Commodities that may burn a hole in your pocket this summer
The country is facing a severe drought. States like Maharashtra, Andhra Pradesh and parts of Uttar Pradesh have faced heavy water shortage. Overall there has been a 14% shortfall in rainfall, which has caused a severe drought in 256 of the country's 640 districts. This means about 40% of India is drought affected.
Due to this, the yield of certain crops has been affected and this may reflect in the price that consumers pay.
Maharashtra and Uttar Pradesh are known for sugarcane production. And since there is a severe water crisis in these two regions, it is apparent that the production of sugar would be impacted in the country.
With only 58 out of 135 mills operating, Maharashtra (the largest producer) has produced 8. 2 million tonnes (MT) against last year's 9.36 MT. Karnataka, another key sugar producing state, has produced only 4.01 MT against 4.24 MT last year. India's 2015-16 sugar production as of 31 March is 4.43% lower than the sugar production during the previous corresponding period according to industry body Indian Sugar Mills Association (ISMA).
Apart from this, the production in other parts of the world has also been affected. International Sugar Organisation has now pegged world production shortfall at 5.02 MT. It was 3.5 MT in November 2015.
Impact on overall inflation
According to Center for Monitoring Indian Economy (CMIE). "Domestic sugar prices have started rising since December 2015 and are expected to continue the upward trend in 2016-17. Sugar prices had slumped in 2015-16 on account of excess supply in global markets and currency depreciation in Brazil, the biggest sugar producer in the world. However, during the current sugar year (October 2015- September 2016), domestic production is expected to fall by 9% and lead to rise in prices.".
Price of pulses/dal have troubled Indians for some time now. In October 2015 the price of Tur dal skyrocketed and was being quoted at Rs 200 per kg in the retail market. After this, the government got into action and imported around 10,000 tonnes of pulses to bring prices under control.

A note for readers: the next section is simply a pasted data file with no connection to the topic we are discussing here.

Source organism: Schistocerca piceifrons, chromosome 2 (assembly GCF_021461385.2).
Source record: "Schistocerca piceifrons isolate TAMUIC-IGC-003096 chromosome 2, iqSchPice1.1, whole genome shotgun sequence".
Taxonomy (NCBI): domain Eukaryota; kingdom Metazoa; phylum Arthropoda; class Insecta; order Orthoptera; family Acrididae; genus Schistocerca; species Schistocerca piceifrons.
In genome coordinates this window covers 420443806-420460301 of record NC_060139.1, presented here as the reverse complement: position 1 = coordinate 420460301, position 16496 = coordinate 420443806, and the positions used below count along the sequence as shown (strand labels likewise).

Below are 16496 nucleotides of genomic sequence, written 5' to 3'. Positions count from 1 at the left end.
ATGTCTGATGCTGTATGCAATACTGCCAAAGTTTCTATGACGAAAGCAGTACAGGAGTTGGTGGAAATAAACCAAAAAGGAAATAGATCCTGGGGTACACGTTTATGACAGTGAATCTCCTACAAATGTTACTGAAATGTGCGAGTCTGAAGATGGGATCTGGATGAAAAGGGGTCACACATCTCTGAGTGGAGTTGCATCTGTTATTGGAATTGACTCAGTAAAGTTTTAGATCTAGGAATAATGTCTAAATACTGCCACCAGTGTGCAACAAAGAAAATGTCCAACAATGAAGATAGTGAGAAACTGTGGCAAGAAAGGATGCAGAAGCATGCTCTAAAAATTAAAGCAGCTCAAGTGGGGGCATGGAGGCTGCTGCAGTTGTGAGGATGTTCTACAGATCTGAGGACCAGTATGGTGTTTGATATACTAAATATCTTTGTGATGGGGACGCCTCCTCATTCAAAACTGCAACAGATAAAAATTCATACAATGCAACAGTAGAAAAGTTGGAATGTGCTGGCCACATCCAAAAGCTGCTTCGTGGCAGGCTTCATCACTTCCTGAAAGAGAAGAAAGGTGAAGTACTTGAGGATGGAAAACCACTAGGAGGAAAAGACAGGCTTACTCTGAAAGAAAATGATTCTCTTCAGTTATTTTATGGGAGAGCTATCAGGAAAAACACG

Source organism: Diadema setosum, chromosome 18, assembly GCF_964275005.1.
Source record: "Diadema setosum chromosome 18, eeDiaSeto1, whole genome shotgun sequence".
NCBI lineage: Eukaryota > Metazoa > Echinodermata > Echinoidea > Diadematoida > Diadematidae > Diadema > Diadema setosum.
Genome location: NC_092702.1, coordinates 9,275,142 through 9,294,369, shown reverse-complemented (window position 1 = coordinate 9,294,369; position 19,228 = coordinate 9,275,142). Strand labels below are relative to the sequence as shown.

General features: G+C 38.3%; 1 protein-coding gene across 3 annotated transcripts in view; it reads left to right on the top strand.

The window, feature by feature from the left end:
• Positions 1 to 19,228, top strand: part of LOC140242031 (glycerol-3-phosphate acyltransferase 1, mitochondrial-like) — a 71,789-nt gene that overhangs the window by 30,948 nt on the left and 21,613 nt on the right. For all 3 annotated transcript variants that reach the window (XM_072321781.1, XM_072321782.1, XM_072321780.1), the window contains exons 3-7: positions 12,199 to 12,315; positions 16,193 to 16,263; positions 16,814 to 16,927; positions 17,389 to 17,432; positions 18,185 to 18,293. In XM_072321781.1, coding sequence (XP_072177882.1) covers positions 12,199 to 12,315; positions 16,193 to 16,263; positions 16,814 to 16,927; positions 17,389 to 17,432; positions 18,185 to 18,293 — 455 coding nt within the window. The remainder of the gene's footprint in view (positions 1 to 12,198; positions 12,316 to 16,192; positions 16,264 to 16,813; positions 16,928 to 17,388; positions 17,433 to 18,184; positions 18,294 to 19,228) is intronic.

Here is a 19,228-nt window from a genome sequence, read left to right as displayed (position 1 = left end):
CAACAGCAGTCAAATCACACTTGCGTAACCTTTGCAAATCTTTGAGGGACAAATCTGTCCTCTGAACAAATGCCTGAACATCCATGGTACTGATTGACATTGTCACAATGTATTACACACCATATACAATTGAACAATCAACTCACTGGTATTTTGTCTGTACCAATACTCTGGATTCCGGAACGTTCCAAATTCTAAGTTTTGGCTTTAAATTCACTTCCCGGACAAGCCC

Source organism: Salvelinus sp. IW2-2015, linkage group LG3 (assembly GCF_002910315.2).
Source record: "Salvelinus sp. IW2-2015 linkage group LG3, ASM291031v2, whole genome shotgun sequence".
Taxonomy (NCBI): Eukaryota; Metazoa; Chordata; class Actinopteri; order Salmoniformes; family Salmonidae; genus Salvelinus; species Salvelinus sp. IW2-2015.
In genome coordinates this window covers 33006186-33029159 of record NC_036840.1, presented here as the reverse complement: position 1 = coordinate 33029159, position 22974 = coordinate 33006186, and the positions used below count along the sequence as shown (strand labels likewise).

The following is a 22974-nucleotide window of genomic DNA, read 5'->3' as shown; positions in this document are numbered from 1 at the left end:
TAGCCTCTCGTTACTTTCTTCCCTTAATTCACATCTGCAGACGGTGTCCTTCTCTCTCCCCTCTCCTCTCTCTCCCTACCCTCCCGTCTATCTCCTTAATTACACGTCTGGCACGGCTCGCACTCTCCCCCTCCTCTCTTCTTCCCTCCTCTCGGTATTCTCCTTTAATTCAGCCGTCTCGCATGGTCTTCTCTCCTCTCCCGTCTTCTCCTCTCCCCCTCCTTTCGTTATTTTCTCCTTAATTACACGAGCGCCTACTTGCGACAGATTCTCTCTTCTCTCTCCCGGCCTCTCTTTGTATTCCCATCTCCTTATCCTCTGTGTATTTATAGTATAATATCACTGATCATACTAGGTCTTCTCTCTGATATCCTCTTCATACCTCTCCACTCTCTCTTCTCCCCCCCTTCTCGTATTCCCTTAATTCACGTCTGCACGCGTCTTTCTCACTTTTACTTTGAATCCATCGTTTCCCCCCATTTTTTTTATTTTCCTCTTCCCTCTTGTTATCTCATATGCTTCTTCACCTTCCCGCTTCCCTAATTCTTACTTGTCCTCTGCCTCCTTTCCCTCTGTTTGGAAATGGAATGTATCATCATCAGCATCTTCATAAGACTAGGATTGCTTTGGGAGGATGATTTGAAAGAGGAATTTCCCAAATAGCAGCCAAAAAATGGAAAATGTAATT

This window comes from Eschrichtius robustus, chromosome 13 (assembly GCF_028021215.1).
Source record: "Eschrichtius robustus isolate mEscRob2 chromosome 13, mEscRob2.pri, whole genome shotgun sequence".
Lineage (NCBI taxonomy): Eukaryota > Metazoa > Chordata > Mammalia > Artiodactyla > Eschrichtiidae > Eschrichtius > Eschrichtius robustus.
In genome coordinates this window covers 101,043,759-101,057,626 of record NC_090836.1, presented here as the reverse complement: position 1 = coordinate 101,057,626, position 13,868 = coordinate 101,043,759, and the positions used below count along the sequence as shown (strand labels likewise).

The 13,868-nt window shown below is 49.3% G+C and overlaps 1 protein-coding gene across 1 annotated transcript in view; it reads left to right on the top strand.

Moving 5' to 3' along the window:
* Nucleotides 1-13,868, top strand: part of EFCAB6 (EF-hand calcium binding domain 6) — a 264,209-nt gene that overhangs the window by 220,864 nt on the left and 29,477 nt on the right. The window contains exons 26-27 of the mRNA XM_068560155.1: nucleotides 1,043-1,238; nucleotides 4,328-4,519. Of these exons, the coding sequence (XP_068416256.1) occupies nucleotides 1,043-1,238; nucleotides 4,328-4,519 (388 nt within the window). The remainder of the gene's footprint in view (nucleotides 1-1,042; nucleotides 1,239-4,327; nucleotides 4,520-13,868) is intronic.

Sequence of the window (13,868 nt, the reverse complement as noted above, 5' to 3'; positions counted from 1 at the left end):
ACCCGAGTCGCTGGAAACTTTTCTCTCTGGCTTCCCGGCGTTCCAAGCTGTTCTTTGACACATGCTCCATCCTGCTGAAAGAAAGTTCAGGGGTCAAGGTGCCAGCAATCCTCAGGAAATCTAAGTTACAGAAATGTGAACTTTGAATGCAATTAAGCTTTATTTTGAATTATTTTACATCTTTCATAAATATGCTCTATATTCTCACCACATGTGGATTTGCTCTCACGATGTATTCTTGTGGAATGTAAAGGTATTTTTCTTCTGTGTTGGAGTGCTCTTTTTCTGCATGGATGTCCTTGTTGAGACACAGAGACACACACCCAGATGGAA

Six months later, the situation is once again looking the same.
According to The Times of India, in a span two weeks, there has been a spike of over 45% in the price of pulses like arhar, masoor and chana. Wholesale and retail prices have shot up simultaneously. According to news reports, the prices of arhar and masoor dal have gone up to Rs 160 per kg from Rs 110 a month ago, chana dal which was Rs 70 per kg a month ago now costs Rs 130 per kg.
Government in action
In 2015, the rise in pulse prices had become an electoral issue for the opposition and the ruling NDA government had to face criticism for not taking action on time.
This time, the government is trying to be pro-active from the beginning. The income tax department has been raiding several traders across the country to check hoarding. So far tax authorities have conducted 22 raids in Mumbai, Delhi, Jalgaon and Indore
But past experience shows that such raids have not been effective in controlling the price of pulses or other commodities.
During peak summers, there is usually a shortage of vegetables in markets. And according to the met department, the temperature in the months of May and June would be higher than normal by 1 degree Celsius.
This means, there are tough days ahead for those managing the kitchen budget in the country.